In many extensions of the Standard Model, the electroweak transition is first order - in some cases, strongly so. The ensuing phase transition would result in collisions of bubbles of the new Higgs phase. These collisions, and the associated interactions of sound waves in the plasma, are substantial sources of gravitational waves. For a phase transition at or around the electroweak scale, these gravitational waves may be detectable by future missions such as LISA. They can indirectly provide a probe of particle physics beyond the Standard Model, complementary to future colliders.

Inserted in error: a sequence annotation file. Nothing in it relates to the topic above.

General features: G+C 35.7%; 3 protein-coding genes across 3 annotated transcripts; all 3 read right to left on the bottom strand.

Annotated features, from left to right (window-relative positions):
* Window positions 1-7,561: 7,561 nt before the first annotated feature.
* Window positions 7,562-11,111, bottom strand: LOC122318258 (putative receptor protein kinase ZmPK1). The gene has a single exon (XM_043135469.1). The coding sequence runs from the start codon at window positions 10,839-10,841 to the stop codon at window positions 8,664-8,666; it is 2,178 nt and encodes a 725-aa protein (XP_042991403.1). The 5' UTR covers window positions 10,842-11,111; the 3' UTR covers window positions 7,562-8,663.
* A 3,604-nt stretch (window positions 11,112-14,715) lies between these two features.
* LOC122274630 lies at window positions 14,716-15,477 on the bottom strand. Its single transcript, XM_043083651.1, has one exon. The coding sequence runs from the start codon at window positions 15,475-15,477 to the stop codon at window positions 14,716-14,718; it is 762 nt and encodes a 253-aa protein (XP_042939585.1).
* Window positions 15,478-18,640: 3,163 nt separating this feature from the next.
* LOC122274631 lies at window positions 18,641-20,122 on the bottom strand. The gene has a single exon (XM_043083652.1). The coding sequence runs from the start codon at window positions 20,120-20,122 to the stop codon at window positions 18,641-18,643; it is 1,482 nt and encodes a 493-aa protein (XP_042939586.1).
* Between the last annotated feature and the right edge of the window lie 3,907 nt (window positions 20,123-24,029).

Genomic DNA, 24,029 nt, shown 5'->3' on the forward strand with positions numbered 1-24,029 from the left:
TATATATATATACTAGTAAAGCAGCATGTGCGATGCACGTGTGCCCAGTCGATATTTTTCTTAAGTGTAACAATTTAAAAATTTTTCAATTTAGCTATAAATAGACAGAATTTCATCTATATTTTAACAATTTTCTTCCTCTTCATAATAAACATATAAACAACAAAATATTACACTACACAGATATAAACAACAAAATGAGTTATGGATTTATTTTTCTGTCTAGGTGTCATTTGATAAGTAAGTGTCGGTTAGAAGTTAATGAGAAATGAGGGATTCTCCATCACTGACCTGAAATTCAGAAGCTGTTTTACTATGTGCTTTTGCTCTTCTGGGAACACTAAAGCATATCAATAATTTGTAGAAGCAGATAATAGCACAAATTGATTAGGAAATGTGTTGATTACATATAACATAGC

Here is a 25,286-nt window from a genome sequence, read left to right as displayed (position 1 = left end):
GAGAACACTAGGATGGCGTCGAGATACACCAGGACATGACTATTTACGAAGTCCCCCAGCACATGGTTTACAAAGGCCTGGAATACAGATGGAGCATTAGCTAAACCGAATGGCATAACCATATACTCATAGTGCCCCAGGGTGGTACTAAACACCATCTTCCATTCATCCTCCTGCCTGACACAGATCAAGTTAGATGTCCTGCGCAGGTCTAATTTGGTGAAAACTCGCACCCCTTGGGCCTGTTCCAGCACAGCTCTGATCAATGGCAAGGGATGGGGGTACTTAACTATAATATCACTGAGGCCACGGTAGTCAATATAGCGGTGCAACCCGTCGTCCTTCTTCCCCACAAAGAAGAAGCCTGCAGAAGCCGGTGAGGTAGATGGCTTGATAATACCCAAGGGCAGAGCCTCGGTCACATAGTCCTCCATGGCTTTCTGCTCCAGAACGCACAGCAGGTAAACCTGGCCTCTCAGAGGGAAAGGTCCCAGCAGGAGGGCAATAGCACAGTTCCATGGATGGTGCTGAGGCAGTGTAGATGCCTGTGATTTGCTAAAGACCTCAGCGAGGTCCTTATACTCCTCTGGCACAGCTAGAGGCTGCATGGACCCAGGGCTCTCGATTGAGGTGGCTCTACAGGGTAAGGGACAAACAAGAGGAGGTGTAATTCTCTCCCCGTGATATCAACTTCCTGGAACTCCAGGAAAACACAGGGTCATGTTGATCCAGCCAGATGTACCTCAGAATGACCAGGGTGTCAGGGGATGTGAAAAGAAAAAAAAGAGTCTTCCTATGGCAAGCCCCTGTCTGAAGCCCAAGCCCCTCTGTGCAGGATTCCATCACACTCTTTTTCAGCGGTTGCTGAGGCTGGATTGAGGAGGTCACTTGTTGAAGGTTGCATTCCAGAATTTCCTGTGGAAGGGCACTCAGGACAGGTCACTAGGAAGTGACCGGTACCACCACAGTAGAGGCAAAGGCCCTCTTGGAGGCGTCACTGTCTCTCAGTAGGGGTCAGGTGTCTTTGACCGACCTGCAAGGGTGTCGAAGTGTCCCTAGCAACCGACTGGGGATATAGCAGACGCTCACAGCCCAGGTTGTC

However, concrete predictions of the resulting gravitational waves will require good understanding both of the particle physics models themselves, as well as the non-equilibrium physics of the transition. In other words, we need accurate studies of the phase diagrams in the underlying particle physics theories, as well as good predictions of the expected gravitational wave signal from simulations. These feed into one another, forming a so-called 'pipeline'.
The stronger the phase transition, the better the chance of being detected (or constrained) by future missions like LISA. However, strong transitions are also the most poorly understood. In this talk I will discuss some recent results from different points along the 'pipeline', with a focus on the consequences for strong first-order phase transitions.